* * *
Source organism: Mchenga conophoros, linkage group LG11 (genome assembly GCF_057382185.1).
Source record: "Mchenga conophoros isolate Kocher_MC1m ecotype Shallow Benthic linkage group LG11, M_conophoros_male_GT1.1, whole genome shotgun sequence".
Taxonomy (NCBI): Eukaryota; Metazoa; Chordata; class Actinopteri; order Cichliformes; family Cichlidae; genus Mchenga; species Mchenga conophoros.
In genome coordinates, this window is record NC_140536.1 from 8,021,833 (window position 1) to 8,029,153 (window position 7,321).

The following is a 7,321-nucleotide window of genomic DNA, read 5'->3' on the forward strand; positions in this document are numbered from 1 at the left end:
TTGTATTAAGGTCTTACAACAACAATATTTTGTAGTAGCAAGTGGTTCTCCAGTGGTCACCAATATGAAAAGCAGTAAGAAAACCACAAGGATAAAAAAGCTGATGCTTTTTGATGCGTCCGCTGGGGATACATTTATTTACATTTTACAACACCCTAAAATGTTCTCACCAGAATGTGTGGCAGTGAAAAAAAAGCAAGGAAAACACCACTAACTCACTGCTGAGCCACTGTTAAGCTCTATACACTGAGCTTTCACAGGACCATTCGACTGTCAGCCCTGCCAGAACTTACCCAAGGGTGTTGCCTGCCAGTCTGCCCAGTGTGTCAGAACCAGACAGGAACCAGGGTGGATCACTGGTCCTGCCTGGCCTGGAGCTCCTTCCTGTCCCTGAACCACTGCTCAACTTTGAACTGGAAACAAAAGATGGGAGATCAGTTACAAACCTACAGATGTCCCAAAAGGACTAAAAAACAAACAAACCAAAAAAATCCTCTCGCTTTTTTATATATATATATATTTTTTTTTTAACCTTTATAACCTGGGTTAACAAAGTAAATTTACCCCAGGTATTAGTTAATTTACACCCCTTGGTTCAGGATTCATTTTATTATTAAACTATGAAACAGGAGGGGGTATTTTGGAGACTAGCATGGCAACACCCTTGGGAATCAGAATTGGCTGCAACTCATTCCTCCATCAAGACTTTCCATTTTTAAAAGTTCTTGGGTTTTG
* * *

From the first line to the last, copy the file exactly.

Source organism: Mchenga conophoros, linkage group LG11 (genome assembly GCF_057382185.1).
Source record: "Mchenga conophoros isolate Kocher_MC1m ecotype Shallow Benthic linkage group LG11, M_conophoros_male_GT1.1, whole genome shotgun sequence".
Taxonomy (NCBI): Eukaryota; Metazoa; Chordata; class Actinopteri; order Cichliformes; family Cichlidae; genus Mchenga; species Mchenga conophoros.
In genome coordinates, this window is record NC_140536.1 from 8,021,833 (window position 1) to 8,029,153 (window position 7,321).

The following is a 7,321-nucleotide window of genomic DNA, read 5'->3' on the forward strand; positions in this document are numbered from 1 at the left end:
TTGTATTAAGGTCTTACAACAACAATATTTTGTAGTAGCAAGTGGTTCTCCAGTGGTCACCAATATGAAAAGCAGTAAGAAAACCACAAGGATAAAAAAGCTGATGCTTTTTGATGCGTCCGCTGGGGATACATTTATTTACATTTTACAACACCCTAAAATGTTCTCACCAGAATGTGTGGCAGTGAAAAAAAAGCAAGGAAAACACCACTAACTCACTGCTGAGCCACTGTTAAGCTCTATACACTGAGCTTTCACAGGACCATTCGACTGTCAGCCCTGCCAGAACTTACCCAAGGGTGTTGCCTGCCAGTCTGCCCAGTGTGTCAGAACCAGACAGGAACCAGGGTGGATCACTGGTCCTGCCTGGCCTGGAGCTCCTTCCTGTCCCTGAACCACTGCTCAACTTTGAACTGGAAACAAAAGATGGGAGATCAGTTACAAACCTACAGATGTCCCAAAAGGACTAAAAAACAAACAAACCAAAAAAATCCTCTCGCTTTTTTATATATATATATATTTTTTTTTTAACCTTTATAACCTGGGTTAACAAAGTAAATTTACCCCAGGTATTAGTTAATTTACACCCCTTGGTTCAGGATTCATTTTATTATTAAACTATGAAACAGGAGGGGGTATTTTGGAGACTAGCATGGCAACACCCTTGGGAATCAGAATTGGCTGCAACTCATTCCTCCATCAAGACTTTCCATTTTTAAAAGTTCTTGGGTTTTG